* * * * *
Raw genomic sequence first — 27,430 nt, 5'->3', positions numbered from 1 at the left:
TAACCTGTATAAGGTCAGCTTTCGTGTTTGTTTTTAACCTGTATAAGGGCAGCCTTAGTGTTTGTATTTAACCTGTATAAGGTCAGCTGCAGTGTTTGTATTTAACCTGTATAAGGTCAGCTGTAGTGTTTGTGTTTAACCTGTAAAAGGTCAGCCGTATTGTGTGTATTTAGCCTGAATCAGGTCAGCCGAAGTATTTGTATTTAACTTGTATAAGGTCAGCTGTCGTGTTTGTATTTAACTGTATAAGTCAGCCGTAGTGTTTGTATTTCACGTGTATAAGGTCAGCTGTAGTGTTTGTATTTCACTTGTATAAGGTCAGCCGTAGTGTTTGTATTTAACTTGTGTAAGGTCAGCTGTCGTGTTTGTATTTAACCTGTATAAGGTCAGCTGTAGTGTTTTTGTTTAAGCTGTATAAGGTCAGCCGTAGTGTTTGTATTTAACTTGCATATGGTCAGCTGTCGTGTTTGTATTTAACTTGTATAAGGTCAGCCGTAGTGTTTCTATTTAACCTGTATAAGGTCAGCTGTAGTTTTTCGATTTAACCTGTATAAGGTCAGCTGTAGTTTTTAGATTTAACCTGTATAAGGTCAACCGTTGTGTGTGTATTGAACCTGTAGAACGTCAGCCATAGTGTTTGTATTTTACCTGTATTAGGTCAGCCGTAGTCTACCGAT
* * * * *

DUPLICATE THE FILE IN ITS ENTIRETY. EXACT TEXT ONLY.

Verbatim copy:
Raw genomic sequence first — 27,430 nt, 5'->3', positions numbered from 1 at the left:
TAACCTGTATAAGGTCAGCTTTCGTGTTTGTTTTTAACCTGTATAAGGGCAGCCTTAGTGTTTGTATTTAACCTGTATAAGGTCAGCTGCAGTGTTTGTATTTAACCTGTATAAGGTCAGCTGTAGTGTTTGTGTTTAACCTGTAAAAGGTCAGCCGTATTGTGTGTATTTAGCCTGAATCAGGTCAGCCGAAGTATTTGTATTTAACTTGTATAAGGTCAGCTGTCGTGTTTGTATTTAACTGTATAAGTCAGCCGTAGTGTTTGTATTTCACGTGTATAAGGTCAGCTGTAGTGTTTGTATTTCACTTGTATAAGGTCAGCCGTAGTGTTTGTATTTAACTTGTGTAAGGTCAGCTGTCGTGTTTGTATTTAACCTGTATAAGGTCAGCTGTAGTGTTTTTGTTTAAGCTGTATAAGGTCAGCCGTAGTGTTTGTATTTAACTTGCATATGGTCAGCTGTCGTGTTTGTATTTAACTTGTATAAGGTCAGCCGTAGTGTTTCTATTTAACCTGTATAAGGTCAGCTGTAGTTTTTCGATTTAACCTGTATAAGGTCAGCTGTAGTTTTTAGATTTAACCTGTATAAGGTCAACCGTTGTGTGTGTATTGAACCTGTAGAACGTCAGCCATAGTGTTTGTATTTTACCTGTATTAGGTCAGCCGTAGTCTACCGAT